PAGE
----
Elk Grove is well on its way to become Stockton north.



Bring on the rooftops.

Bring on the crime.

Elk Grove, the new Stockton.

But hey, at least Stockton has a workforce that goes beyond low paying retail and food service.
Why do they want allow for the construction of more homes?

This city is full of residents most of whom can't find decent paying jobs in Elk Grove.

The council says that the business developers asked for rooftops.

Well there are already enough rooftops to house 160,000 people in Elk Grove.

What is with this penchant for building?

The reason that the Laguna area is going to pot is that the homeowners in that area move to the new subdivisions as opposed to staying and taking care of their homes.

Look at Antelope. That area went to the dogs when Rocklin, Lincoln and West Roseville were being developed.

Give people a chance to flee the gangbangers, car burglars, house burglars and they will.

Just like Los Angeles. They kept building and the older established areas became ghettos and barrios.



"Certainly not a ghetto in the historical sense of the word, but we have our issues. The corridor bounded by Franklin on the west and Big Horn on the east, Sheldon on the north and Bilby on the south is one of the least desirable areas of the city. Too many apartments. Too much crime. You couldn't pay me to live in that area. We lived there for 10 years, but a little east of Big Horn, which was better, but we saw the signs and knew it was time to head east of 99. It's too bad but Bruceville and Franklin Blvd, not to mention I-5 are easy access from the south Sac area. East of 99 isn't as bad, even in South Sac. "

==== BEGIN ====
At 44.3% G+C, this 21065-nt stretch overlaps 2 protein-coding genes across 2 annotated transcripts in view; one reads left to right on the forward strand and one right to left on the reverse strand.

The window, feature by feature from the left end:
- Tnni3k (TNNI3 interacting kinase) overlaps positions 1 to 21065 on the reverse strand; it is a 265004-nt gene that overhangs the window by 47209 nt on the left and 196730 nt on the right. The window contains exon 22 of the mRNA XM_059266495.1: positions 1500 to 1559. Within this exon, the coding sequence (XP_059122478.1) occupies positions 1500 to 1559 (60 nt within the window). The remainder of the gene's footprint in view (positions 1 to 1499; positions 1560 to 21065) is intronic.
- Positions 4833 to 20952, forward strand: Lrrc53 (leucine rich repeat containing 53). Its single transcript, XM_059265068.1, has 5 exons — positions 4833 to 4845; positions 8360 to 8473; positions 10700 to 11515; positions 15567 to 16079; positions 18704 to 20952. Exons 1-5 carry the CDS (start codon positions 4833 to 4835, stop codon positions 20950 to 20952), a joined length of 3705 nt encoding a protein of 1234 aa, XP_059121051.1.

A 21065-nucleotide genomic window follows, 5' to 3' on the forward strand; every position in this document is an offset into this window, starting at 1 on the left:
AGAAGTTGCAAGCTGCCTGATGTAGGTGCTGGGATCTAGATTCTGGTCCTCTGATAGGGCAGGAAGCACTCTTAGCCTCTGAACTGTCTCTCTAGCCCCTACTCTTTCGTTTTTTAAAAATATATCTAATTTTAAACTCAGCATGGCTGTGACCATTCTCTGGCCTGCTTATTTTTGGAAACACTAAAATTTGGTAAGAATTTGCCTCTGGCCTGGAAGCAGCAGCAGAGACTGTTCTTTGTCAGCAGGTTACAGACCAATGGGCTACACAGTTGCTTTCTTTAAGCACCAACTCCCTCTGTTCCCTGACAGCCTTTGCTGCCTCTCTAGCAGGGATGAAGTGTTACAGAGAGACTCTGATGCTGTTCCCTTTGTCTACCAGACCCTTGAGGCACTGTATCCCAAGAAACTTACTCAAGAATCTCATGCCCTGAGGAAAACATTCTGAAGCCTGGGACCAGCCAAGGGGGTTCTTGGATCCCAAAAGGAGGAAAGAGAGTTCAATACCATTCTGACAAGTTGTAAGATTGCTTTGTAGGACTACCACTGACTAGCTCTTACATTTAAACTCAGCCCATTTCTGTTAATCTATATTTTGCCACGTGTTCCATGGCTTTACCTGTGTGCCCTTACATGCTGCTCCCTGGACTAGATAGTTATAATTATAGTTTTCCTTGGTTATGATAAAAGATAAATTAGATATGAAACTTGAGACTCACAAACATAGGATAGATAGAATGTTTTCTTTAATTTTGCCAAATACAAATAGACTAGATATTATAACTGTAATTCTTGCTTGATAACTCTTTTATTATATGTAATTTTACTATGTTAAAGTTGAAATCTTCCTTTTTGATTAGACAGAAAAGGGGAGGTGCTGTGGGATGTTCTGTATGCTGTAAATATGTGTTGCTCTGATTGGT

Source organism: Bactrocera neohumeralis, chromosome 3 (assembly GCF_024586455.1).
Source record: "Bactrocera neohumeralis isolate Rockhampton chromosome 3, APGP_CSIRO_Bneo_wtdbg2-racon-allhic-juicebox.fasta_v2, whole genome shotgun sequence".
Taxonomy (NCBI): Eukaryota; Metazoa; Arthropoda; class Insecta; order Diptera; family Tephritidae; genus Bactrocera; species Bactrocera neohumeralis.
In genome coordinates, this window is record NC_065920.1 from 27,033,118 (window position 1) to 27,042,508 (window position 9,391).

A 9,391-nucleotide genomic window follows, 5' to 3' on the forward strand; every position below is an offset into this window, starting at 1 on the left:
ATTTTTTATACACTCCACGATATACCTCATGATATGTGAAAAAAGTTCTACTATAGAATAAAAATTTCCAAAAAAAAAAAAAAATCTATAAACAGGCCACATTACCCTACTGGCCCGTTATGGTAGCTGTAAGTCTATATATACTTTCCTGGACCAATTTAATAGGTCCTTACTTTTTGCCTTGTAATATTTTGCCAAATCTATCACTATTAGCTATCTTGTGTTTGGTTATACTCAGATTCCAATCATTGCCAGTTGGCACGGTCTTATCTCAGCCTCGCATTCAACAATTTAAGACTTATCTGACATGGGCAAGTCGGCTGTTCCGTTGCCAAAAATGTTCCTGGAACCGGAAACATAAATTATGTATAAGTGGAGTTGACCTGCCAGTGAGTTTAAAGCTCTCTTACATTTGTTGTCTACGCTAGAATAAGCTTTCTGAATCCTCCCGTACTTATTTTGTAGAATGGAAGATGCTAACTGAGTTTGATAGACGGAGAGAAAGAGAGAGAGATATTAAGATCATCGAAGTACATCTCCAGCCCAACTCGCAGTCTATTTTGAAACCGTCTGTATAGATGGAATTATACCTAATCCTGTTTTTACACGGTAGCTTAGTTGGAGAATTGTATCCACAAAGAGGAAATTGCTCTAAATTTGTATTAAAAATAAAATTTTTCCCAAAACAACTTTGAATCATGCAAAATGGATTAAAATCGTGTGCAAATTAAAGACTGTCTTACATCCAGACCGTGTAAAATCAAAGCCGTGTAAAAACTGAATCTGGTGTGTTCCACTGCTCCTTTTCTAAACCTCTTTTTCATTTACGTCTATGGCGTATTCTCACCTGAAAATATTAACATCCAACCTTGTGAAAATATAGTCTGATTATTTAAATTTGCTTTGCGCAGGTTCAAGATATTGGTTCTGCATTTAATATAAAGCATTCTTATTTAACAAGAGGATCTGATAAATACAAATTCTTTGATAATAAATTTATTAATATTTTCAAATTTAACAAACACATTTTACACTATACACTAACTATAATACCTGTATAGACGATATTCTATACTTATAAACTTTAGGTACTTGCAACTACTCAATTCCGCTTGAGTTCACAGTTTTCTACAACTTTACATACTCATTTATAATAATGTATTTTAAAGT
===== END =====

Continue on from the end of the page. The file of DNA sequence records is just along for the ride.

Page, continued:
http://www.elkgrove-laguna.net/forums/showthread.php?7088-Lakeside-house-for-sale

.

Anonymous said...

I don't often agree with Mike Monasky...
But when I do, he's right.